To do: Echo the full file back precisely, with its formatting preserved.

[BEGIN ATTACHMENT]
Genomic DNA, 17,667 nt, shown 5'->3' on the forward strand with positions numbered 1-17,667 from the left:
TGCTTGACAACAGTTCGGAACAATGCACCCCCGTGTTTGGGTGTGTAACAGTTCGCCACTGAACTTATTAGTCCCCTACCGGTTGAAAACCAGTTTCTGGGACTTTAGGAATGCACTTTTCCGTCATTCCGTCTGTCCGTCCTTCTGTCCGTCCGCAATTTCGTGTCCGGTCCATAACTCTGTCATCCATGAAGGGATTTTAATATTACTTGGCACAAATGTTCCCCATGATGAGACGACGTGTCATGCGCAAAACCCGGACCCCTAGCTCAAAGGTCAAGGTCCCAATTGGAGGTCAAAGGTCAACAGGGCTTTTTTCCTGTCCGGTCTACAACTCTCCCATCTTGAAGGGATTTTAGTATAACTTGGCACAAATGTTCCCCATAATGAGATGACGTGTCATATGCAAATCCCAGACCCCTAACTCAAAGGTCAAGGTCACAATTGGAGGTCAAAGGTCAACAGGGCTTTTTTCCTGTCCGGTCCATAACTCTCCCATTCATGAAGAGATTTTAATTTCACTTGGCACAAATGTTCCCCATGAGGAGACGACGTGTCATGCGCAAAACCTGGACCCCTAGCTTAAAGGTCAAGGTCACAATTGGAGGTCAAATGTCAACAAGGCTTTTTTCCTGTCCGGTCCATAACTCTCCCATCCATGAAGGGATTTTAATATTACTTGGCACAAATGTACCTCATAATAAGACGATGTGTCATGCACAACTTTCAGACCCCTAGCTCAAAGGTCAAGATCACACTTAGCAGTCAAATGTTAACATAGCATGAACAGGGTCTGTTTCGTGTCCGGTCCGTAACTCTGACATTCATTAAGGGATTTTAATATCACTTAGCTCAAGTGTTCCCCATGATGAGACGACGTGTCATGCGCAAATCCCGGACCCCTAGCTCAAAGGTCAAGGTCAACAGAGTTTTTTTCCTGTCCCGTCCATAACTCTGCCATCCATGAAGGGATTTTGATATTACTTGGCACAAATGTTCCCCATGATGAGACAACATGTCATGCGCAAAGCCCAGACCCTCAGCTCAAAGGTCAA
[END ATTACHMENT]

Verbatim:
Genomic DNA, 17,667 nt, shown 5'->3' on the forward strand with positions numbered 1-17,667 from the left:
TGCTTGACAACAGTTCGGAACAATGCACCCCCGTGTTTGGGTGTGTAACAGTTCGCCACTGAACTTATTAGTCCCCTACCGGTTGAAAACCAGTTTCTGGGACTTTAGGAATGCACTTTTCCGTCATTCCGTCTGTCCGTCCTTCTGTCCGTCCGCAATTTCGTGTCCGGTCCATAACTCTGTCATCCATGAAGGGATTTTAATATTACTTGGCACAAATGTTCCCCATGATGAGACGACGTGTCATGCGCAAAACCCGGACCCCTAGCTCAAAGGTCAAGGTCCCAATTGGAGGTCAAAGGTCAACAGGGCTTTTTTCCTGTCCGGTCTACAACTCTCCCATCTTGAAGGGATTTTAGTATAACTTGGCACAAATGTTCCCCATAATGAGATGACGTGTCATATGCAAATCCCAGACCCCTAACTCAAAGGTCAAGGTCACAATTGGAGGTCAAAGGTCAACAGGGCTTTTTTCCTGTCCGGTCCATAACTCTCCCATTCATGAAGAGATTTTAATTTCACTTGGCACAAATGTTCCCCATGAGGAGACGACGTGTCATGCGCAAAACCTGGACCCCTAGCTTAAAGGTCAAGGTCACAATTGGAGGTCAAATGTCAACAAGGCTTTTTTCCTGTCCGGTCCATAACTCTCCCATCCATGAAGGGATTTTAATATTACTTGGCACAAATGTACCTCATAATAAGACGATGTGTCATGCACAACTTTCAGACCCCTAGCTCAAAGGTCAAGATCACACTTAGCAGTCAAATGTTAACATAGCATGAACAGGGTCTGTTTCGTGTCCGGTCCGTAACTCTGACATTCATTAAGGGATTTTAATATCACTTAGCTCAAGTGTTCCCCATGATGAGACGACGTGTCATGCGCAAATCCCGGACCCCTAGCTCAAAGGTCAAGGTCAACAGAGTTTTTTTCCTGTCCCGTCCATAACTCTGCCATCCATGAAGGGATTTTGATATTACTTGGCACAAATGTTCCCCATGATGAGACAACATGTCATGCGCAAAGCCCAGACCCTCAGCTCAAAGGTCAA